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Here’s why are protesters in Belarus are flying a white-and-red flag

Source: Meduza
Nataliya Fedosenko / TASS / Scanpix / LETA

Where does the white-and-red flag come from? 

A white flag with a red stripe down the middle was the official flag of Belarus for several years, historically speaking. At the turn of the 19th–20th century, a cloth with this pattern was used among the first Belarusian nationalist circles and associations. The flag’s designer is believed to be architect and engineer Klawdziy Duzh-Dushewski (1891–1959), although this has never been a completely established fact. Some modern researchers claim that this pattern can be found on the banners that troops of Belarusian origin fought under at the time of the Grand Duchy of Lithuania (which dates back to the 13th century) and the Polish-Lithuanian Commonwealth (1569–1795). 

In 1917, Russia’s February Revolution gave a powerful impetus to the Belarusian national movement, the first legal congresses of its organizations were held under this flag. In some photographs, there are two dark stripes (supposedly either dark red or black) on either side of the red center stripe, instead of white ones (the photographs themselves are in black and white, so they can’t be used to establish the flag’s exact colors). 

The Belarusian People’s Republic (BNR) was declared in March 1918, and the white-red-white tricolor became its national flag. The republic lasted for just a few months and most of its territory was occupied by the Germans (World War I was still ongoing at the time). Nevertheless, the flag finally took root as a national symbol. During the Soviet period, the official flag of the Byelorussian SSR was initially a plain red one, but it ended up as a red-and-green one with a decorative pattern on the left side and a golden hammer and sickle. Meanwhile, the white-red-white flag remained in use among émigré organizations.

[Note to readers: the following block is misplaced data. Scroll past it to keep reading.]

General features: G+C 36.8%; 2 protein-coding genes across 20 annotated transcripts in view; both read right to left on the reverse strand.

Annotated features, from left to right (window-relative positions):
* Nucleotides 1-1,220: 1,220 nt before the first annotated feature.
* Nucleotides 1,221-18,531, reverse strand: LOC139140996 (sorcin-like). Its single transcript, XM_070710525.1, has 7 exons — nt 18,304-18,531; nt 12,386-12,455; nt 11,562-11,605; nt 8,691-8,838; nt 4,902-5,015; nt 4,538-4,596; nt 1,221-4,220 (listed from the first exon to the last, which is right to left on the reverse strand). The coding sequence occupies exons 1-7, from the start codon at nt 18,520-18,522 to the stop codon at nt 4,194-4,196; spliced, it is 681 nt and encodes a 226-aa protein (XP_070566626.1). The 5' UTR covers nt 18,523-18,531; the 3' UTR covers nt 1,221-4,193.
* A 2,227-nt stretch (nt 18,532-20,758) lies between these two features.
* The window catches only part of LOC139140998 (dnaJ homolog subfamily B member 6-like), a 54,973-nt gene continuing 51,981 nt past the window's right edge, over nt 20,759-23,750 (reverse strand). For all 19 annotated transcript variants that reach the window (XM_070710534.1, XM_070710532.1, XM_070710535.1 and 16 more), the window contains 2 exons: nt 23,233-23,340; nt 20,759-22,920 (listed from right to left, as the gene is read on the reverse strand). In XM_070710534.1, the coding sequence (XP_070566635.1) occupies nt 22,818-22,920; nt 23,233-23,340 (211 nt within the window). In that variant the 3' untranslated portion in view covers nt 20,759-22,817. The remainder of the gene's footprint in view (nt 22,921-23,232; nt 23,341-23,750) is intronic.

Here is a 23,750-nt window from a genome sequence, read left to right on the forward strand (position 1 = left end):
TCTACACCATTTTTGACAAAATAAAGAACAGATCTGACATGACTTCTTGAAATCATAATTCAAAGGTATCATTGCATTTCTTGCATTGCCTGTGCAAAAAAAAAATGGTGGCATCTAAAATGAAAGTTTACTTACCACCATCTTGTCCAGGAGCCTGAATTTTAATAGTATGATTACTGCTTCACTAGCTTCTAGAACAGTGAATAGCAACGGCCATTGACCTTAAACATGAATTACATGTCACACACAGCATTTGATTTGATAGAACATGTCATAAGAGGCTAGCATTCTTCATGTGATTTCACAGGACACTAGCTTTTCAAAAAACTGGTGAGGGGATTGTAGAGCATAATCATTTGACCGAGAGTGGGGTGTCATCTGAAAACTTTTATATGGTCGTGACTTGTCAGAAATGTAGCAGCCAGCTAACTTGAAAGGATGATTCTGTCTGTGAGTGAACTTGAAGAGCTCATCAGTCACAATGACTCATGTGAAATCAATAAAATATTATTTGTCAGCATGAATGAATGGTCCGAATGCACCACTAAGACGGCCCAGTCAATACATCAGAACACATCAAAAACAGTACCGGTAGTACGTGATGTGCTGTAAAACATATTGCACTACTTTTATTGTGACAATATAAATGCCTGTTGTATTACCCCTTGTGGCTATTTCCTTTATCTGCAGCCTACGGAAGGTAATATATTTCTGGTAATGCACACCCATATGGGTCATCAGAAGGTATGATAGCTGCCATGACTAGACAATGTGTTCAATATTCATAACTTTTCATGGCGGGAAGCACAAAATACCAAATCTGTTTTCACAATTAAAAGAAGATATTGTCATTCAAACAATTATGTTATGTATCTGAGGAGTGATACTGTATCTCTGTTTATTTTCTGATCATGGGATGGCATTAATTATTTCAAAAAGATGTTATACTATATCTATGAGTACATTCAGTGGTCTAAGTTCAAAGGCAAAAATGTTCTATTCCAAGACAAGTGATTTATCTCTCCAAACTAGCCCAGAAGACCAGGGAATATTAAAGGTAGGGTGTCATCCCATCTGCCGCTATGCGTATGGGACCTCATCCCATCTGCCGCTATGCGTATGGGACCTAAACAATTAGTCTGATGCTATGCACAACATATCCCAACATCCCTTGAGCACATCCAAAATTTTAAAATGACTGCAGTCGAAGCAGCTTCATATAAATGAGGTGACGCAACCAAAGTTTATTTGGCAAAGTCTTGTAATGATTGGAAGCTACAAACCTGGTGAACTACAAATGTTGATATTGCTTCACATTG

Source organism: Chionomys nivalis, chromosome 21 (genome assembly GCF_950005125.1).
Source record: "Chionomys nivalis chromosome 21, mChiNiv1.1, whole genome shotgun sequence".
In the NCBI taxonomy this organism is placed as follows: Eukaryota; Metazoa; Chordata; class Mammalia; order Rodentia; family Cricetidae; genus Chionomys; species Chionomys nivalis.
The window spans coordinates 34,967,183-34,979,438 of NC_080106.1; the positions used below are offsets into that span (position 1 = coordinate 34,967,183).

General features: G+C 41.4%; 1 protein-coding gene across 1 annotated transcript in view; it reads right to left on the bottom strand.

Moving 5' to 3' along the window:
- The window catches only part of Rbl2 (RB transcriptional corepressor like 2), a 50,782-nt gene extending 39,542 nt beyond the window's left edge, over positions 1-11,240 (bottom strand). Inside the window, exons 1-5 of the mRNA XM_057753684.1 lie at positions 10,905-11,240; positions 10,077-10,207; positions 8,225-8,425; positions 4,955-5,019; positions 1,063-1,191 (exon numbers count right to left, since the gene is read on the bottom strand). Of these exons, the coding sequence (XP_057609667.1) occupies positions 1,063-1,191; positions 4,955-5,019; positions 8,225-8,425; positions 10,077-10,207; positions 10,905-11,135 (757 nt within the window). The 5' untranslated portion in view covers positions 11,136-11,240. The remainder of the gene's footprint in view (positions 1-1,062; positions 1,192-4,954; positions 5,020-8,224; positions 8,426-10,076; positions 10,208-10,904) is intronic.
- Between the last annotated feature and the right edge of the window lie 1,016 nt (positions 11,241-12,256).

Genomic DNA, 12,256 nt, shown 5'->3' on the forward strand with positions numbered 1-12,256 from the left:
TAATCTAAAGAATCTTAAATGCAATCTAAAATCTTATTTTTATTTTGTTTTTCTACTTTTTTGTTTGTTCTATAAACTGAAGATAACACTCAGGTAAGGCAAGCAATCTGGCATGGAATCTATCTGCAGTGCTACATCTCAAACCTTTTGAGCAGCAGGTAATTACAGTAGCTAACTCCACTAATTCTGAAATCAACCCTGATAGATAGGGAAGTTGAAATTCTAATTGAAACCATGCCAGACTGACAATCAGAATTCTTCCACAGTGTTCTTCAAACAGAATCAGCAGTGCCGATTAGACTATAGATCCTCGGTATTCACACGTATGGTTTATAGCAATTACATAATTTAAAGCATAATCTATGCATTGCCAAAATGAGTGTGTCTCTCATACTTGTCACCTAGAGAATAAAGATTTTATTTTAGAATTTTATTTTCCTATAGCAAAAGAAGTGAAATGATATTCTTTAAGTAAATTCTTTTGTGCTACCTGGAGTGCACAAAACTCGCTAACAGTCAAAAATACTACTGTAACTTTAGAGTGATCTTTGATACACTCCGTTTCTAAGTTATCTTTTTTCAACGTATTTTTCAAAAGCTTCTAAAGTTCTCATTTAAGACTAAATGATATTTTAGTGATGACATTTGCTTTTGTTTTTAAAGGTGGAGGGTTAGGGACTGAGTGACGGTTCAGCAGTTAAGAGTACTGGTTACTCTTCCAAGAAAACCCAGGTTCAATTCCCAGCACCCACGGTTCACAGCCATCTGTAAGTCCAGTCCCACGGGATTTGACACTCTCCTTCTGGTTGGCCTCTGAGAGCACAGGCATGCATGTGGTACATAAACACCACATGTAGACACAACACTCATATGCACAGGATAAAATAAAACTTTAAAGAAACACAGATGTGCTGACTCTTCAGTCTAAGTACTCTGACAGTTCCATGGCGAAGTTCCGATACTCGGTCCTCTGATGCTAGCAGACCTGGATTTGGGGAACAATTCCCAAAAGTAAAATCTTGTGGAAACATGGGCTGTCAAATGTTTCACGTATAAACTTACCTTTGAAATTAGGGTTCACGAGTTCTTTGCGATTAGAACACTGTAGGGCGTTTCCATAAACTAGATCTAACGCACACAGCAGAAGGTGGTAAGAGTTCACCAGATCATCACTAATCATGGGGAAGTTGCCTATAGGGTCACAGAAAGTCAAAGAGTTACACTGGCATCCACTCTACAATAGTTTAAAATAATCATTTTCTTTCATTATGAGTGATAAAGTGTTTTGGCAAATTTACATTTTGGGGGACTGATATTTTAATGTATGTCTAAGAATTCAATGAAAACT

After the collapse of the USSR, independent Belarus adopted the white-and-red tricolor once again. However, during a referendum in 1995, the majority of Belarusian citizens voted for the restoration of the Soviet era red over green bicolor, without the hammer and sickle (in addition to some other minor changes).

Why does the opposition use this flag?

The 1995 referendum was an important step towards consolidating Alexander Lukashenko’s (Alyaksandr Lukashenka) power; he had been elected president the year before, and has been in this office ever since. In addition to tackling the issue of the flag and giving Russian the status of a second official language, citizens also voted in favor of granting the president the right to dissolve parliament and set a course towards integration with Russia. In those days, Lukashenko actively exploited nostalgia for the Soviet era, and considered Belarusian nationalism to be the main threat to his personal power. The country held another referendum just a year later, as a result of which Belarus effectively became a super-presidential republic (Western countries didn’t recognize the results of the vote). 

The Belarusian opposition actively uses the white-red-white flag to this very day. At first, it was only used by patriotic nationalists, but it eventually became a symbol for anyone actively opposing Lukashenko. After the contested 2020 presidential elections, the Belarusian opposition appears to have gained the most popularity it has seen in all 26 years of Lukashenko’s presidency, so it’s no surprise that the tricolor has reemerged as a protest symbol. Interestingly enough, in contrast to the Euromaidan protests in Ukraine and the 2010 protests in Belarus, for example, EU flags have been noticeably absent during the demonstrations.

Text by Dmitry Kartsev

Translation by Eilish Hart

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